How to Make Thai Fried Rice Taste Like Restaurant

How to Make Thai Fried Rice Taste Like Restaurant

In Dallas, we are gifted with quite a few great Thai restaurants! My personal favorites are Legends Thai in Plano and Thai’s Thumbz in Richardson. What I really like about them is the Thai fried rice.

Thai fried rice is very different from its Chinese and Japanese counterparts. Imagine living in a tropical island that’s hot and humid for months at a time. You are surrounded by warm sea breeze, exotic insects, endless rain, and you try everything you can to stay cool and dry. Eating is perhaps the last thing on your mind. The best way to have appetite in this kind of environment is to make the food taste a little more piquant and spicy, with a good dose of sourness. That is exactly what makes Thai fried rice unique.

What Makes Thai Fried Rice So Tasty in Restaurants?

When I ate Thai fried rice in the restaurant, there was always this tremendous satisfaction that kept me going back for more. The rice had a rich taste, mixed with many complex flavors, to the point where I even doubted it was Jasmine rice. I thought they used some kind of special cultivar just for fried rice. Yeah, that was a ridiculous thought, I know. So I have been trying to recreate this taste at home, but every time I tried, it was just so bland and boring.

Online research and recipes didn’t help much. I used the same ingredients in similar quantities, but it just didn’t have the soul like in the restaurant. Of course, for one, I can’t duplicate the “wok hei” at home, but I’m OK with that. I was mainly looking for the right richness and texture.

One day, it dawned on me: the recipes online are just too “healthy” for the purpose of recreating the restaurant taste at home! That’s right, we can’t be shy with fat if we want a yummy fried rice. I discovered a few key techniques to make your Thai fried rice taste like restaurant:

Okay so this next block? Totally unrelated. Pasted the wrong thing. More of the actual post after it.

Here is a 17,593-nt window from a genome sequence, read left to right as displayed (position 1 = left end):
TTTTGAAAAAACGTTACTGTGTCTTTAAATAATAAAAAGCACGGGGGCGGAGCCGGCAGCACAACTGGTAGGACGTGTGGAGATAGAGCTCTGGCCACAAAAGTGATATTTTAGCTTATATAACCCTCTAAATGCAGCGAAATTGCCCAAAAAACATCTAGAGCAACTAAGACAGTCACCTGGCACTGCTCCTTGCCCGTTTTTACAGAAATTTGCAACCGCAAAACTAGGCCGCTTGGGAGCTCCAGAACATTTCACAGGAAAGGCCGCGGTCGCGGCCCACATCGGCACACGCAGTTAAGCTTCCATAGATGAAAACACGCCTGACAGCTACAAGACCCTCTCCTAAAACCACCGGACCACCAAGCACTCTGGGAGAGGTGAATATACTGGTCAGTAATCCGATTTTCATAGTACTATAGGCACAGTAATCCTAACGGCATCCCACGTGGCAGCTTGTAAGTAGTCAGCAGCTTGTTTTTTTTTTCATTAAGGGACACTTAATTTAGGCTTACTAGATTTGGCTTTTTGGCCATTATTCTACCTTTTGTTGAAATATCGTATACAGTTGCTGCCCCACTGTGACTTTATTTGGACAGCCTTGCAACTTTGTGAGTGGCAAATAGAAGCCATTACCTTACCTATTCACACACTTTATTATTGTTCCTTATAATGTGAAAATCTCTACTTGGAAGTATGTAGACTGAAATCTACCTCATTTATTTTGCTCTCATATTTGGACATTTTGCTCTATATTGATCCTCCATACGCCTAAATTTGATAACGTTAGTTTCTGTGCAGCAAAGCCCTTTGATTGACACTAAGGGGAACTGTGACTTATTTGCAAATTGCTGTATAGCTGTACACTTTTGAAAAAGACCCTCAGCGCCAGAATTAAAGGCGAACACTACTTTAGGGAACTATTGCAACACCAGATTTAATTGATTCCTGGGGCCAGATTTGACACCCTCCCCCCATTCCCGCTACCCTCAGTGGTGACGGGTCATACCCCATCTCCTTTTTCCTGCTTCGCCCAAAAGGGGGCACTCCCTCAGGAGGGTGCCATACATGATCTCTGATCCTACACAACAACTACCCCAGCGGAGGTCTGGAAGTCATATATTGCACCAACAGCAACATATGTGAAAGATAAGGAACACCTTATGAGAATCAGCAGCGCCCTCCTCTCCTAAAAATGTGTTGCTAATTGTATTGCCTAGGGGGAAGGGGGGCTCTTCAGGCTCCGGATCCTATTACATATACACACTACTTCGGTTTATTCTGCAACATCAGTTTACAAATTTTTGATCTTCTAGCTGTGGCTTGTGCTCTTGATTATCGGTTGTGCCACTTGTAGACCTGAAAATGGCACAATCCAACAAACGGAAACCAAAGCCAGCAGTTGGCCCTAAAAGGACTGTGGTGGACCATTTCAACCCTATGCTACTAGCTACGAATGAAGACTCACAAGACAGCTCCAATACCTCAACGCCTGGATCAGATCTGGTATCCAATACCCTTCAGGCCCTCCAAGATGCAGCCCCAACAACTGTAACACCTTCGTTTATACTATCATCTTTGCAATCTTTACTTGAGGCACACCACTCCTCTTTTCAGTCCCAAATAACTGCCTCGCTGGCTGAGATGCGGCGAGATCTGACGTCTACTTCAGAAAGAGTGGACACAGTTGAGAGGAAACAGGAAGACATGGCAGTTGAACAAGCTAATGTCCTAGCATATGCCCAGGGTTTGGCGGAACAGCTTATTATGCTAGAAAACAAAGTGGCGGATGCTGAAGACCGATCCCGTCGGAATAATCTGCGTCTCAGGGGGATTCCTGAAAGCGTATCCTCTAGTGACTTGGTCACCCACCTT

• Start with adequate oil
  • Make the rice moist with a sauce
  • Lots and lots of garlic

Other than these, you can be creative with other ingredients like pineapple, Thai basil, green pepper etc. for varied flavor profiles. There’s no fixed formula, as long as the end-product has these three key flavors: spicy, garlicky, and sour. Texture-wise, the rice should be pretty moist, but not mushy. Let’s get cooking!

How to Cook Basic Thai Fried Rice

The Ingredients

Like all fried rice, the only way for it to turn out properly is to stir fry one serving at a time. You’ll need these ingredients per serving:

  • 2 cups of cooked and fluffed Thai jasmine rice, refrigerated for at least 4-5 hours or overnight
  • 1 tbsp vegetable oil
  • 1 Roma tomato, sliced into large cubes
  • 1 egg
  • 1 small handful of sliced onion
  • 2 cloves of garlic, finely minced
  • 1 tsp of finely chopped scallion

Then, for the seasoning sauce:

  • 2 tbsp soy sauce
  • 2 tbsp fish sauce
  • 2 tbsp water
  • Juice of 1 lime
  • 1 clove of garlic, finely minced
  • Salt to taste (different brands of soy sauce and fish sauce will have different amount of salt added, so we must give it a taste to rectify)

Finally, our choice of protein for the day: top sirloin steak. Top sirloin is one of my favorite beef cuts because it’s lean and relatively tender, and it doesn’t contain much connective tissue (I’m looking at you, New York Strip!). One lb of steak is enough for 3-4 servings.

  • 1 lb top sirloin steak, thinly sliced against the grain
  • 1 tbsp corn starch
  • 1 tbsp water
  • A pinch of salt

Some Attention to Details

To marinate the steak, combine the meat, corn starch, water and salt and mix thoroughly together with your hand to avoid tearing the slices. The corn starch and water mixture helps insulating the heat and prevents the steak from being overcooked.